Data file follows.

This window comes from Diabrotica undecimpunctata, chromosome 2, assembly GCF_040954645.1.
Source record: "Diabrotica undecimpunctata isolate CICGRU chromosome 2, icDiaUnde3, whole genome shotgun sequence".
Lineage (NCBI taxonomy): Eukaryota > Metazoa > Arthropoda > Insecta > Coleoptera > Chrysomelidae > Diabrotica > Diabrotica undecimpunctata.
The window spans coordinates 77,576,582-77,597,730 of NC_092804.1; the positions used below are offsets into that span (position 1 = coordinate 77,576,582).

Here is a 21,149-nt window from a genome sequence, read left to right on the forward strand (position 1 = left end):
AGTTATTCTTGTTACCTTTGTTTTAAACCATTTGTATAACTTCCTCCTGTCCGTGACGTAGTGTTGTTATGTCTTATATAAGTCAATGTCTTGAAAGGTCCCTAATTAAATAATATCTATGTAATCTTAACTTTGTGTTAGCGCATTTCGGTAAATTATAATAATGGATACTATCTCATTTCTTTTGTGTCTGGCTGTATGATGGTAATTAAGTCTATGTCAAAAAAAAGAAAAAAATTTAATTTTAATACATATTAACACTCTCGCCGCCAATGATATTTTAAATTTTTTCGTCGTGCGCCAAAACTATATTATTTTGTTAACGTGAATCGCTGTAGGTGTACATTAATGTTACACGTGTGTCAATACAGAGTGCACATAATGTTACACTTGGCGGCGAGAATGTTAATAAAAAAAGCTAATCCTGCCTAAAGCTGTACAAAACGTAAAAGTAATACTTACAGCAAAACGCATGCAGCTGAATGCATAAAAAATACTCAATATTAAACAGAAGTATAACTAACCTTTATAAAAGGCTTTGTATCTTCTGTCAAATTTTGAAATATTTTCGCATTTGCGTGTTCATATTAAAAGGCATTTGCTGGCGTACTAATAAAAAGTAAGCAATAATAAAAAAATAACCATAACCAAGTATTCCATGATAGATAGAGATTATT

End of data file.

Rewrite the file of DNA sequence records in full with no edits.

This window comes from Diabrotica undecimpunctata, chromosome 2, assembly GCF_040954645.1.
Source record: "Diabrotica undecimpunctata isolate CICGRU chromosome 2, icDiaUnde3, whole genome shotgun sequence".
Lineage (NCBI taxonomy): Eukaryota > Metazoa > Arthropoda > Insecta > Coleoptera > Chrysomelidae > Diabrotica > Diabrotica undecimpunctata.
The window spans coordinates 77,576,582-77,597,730 of NC_092804.1; the positions used below are offsets into that span (position 1 = coordinate 77,576,582).

Here is a 21,149-nt window from a genome sequence, read left to right on the forward strand (position 1 = left end):
AGTTATTCTTGTTACCTTTGTTTTAAACCATTTGTATAACTTCCTCCTGTCCGTGACGTAGTGTTGTTATGTCTTATATAAGTCAATGTCTTGAAAGGTCCCTAATTAAATAATATCTATGTAATCTTAACTTTGTGTTAGCGCATTTCGGTAAATTATAATAATGGATACTATCTCATTTCTTTTGTGTCTGGCTGTATGATGGTAATTAAGTCTATGTCAAAAAAAAGAAAAAAATTTAATTTTAATACATATTAACACTCTCGCCGCCAATGATATTTTAAATTTTTTCGTCGTGCGCCAAAACTATATTATTTTGTTAACGTGAATCGCTGTAGGTGTACATTAATGTTACACGTGTGTCAATACAGAGTGCACATAATGTTACACTTGGCGGCGAGAATGTTAATAAAAAAAGCTAATCCTGCCTAAAGCTGTACAAAACGTAAAAGTAATACTTACAGCAAAACGCATGCAGCTGAATGCATAAAAAATACTCAATATTAAACAGAAGTATAACTAACCTTTATAAAAGGCTTTGTATCTTCTGTCAAATTTTGAAATATTTTCGCATTTGCGTGTTCATATTAAAAGGCATTTGCTGGCGTACTAATAAAAAGTAAGCAATAATAAAAAAATAACCATAACCAAGTATTCCATGATAGATAGAGATTATT